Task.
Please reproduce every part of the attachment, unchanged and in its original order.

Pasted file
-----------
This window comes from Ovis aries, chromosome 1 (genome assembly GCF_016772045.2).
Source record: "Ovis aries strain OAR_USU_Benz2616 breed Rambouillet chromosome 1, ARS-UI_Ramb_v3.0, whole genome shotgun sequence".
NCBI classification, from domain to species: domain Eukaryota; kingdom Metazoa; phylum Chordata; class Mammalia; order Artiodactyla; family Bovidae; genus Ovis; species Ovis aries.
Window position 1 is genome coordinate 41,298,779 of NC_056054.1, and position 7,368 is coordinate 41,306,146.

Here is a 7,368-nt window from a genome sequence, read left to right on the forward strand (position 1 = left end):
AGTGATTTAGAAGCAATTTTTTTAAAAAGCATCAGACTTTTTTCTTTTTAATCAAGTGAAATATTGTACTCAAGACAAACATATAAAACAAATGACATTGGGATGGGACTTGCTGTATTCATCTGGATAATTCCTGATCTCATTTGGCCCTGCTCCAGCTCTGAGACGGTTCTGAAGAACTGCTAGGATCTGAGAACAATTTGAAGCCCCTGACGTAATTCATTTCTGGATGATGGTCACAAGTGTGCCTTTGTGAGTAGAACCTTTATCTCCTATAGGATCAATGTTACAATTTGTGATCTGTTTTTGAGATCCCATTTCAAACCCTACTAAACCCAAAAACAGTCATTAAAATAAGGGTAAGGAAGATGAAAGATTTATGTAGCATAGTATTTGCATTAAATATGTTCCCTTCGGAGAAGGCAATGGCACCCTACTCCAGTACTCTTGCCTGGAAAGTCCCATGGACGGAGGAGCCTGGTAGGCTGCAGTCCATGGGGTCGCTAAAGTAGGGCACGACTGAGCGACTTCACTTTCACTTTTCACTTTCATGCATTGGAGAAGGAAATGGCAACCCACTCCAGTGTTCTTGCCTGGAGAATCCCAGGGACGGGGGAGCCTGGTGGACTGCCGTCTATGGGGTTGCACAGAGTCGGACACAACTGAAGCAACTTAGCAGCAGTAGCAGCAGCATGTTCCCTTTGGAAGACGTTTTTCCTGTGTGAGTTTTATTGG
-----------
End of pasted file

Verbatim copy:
This window comes from Ovis aries, chromosome 1 (genome assembly GCF_016772045.2).
Source record: "Ovis aries strain OAR_USU_Benz2616 breed Rambouillet chromosome 1, ARS-UI_Ramb_v3.0, whole genome shotgun sequence".
NCBI classification, from domain to species: domain Eukaryota; kingdom Metazoa; phylum Chordata; class Mammalia; order Artiodactyla; family Bovidae; genus Ovis; species Ovis aries.
Window position 1 is genome coordinate 41,298,779 of NC_056054.1, and position 7,368 is coordinate 41,306,146.

Here is a 7,368-nt window from a genome sequence, read left to right on the forward strand (position 1 = left end):
AGTGATTTAGAAGCAATTTTTTTAAAAAGCATCAGACTTTTTTCTTTTTAATCAAGTGAAATATTGTACTCAAGACAAACATATAAAACAAATGACATTGGGATGGGACTTGCTGTATTCATCTGGATAATTCCTGATCTCATTTGGCCCTGCTCCAGCTCTGAGACGGTTCTGAAGAACTGCTAGGATCTGAGAACAATTTGAAGCCCCTGACGTAATTCATTTCTGGATGATGGTCACAAGTGTGCCTTTGTGAGTAGAACCTTTATCTCCTATAGGATCAATGTTACAATTTGTGATCTGTTTTTGAGATCCCATTTCAAACCCTACTAAACCCAAAAACAGTCATTAAAATAAGGGTAAGGAAGATGAAAGATTTATGTAGCATAGTATTTGCATTAAATATGTTCCCTTCGGAGAAGGCAATGGCACCCTACTCCAGTACTCTTGCCTGGAAAGTCCCATGGACGGAGGAGCCTGGTAGGCTGCAGTCCATGGGGTCGCTAAAGTAGGGCACGACTGAGCGACTTCACTTTCACTTTTCACTTTCATGCATTGGAGAAGGAAATGGCAACCCACTCCAGTGTTCTTGCCTGGAGAATCCCAGGGACGGGGGAGCCTGGTGGACTGCCGTCTATGGGGTTGCACAGAGTCGGACACAACTGAAGCAACTTAGCAGCAGTAGCAGCAGCATGTTCCCTTTGGAAGACGTTTTTCCTGTGTGAGTTTTATTGG